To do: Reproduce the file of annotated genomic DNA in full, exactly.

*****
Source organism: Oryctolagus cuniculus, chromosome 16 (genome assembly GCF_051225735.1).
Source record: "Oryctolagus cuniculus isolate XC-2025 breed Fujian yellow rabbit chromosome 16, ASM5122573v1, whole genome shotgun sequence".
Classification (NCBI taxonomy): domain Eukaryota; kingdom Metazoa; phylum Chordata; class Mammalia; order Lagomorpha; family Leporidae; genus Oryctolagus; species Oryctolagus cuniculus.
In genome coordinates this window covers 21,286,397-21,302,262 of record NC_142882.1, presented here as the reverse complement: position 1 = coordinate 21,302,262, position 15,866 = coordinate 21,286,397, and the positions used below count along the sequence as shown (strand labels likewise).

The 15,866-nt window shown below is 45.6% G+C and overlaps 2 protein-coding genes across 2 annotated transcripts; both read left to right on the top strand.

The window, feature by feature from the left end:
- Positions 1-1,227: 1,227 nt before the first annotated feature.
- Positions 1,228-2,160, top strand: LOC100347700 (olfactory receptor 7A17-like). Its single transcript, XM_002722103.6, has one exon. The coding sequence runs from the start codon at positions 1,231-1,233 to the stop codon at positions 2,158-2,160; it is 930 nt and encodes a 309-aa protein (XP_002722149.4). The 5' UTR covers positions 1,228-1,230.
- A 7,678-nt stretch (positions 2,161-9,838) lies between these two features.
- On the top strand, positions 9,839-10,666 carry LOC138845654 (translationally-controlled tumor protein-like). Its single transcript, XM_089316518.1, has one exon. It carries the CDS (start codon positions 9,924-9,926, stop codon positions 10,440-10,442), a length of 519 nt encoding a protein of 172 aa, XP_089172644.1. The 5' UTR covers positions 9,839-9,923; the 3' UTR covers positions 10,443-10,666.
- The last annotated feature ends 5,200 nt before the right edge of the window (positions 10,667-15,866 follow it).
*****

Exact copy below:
Source organism: Oryctolagus cuniculus, chromosome 16 (genome assembly GCF_051225735.1).
Source record: "Oryctolagus cuniculus isolate XC-2025 breed Fujian yellow rabbit chromosome 16, ASM5122573v1, whole genome shotgun sequence".
Classification (NCBI taxonomy): domain Eukaryota; kingdom Metazoa; phylum Chordata; class Mammalia; order Lagomorpha; family Leporidae; genus Oryctolagus; species Oryctolagus cuniculus.
In genome coordinates this window covers 21,286,397-21,302,262 of record NC_142882.1, presented here as the reverse complement: position 1 = coordinate 21,302,262, position 15,866 = coordinate 21,286,397, and the positions used below count along the sequence as shown (strand labels likewise).

The 15,866-nt window shown below is 45.6% G+C and overlaps 2 protein-coding genes across 2 annotated transcripts; both read left to right on the top strand.

The window, feature by feature from the left end:
- Positions 1-1,227: 1,227 nt before the first annotated feature.
- Positions 1,228-2,160, top strand: LOC100347700 (olfactory receptor 7A17-like). Its single transcript, XM_002722103.6, has one exon. The coding sequence runs from the start codon at positions 1,231-1,233 to the stop codon at positions 2,158-2,160; it is 930 nt and encodes a 309-aa protein (XP_002722149.4). The 5' UTR covers positions 1,228-1,230.
- A 7,678-nt stretch (positions 2,161-9,838) lies between these two features.
- On the top strand, positions 9,839-10,666 carry LOC138845654 (translationally-controlled tumor protein-like). Its single transcript, XM_089316518.1, has one exon. It carries the CDS (start codon positions 9,924-9,926, stop codon positions 10,440-10,442), a length of 519 nt encoding a protein of 172 aa, XP_089172644.1. The 5' UTR covers positions 9,839-9,923; the 3' UTR covers positions 10,443-10,666.
- The last annotated feature ends 5,200 nt before the right edge of the window (positions 10,667-15,866 follow it).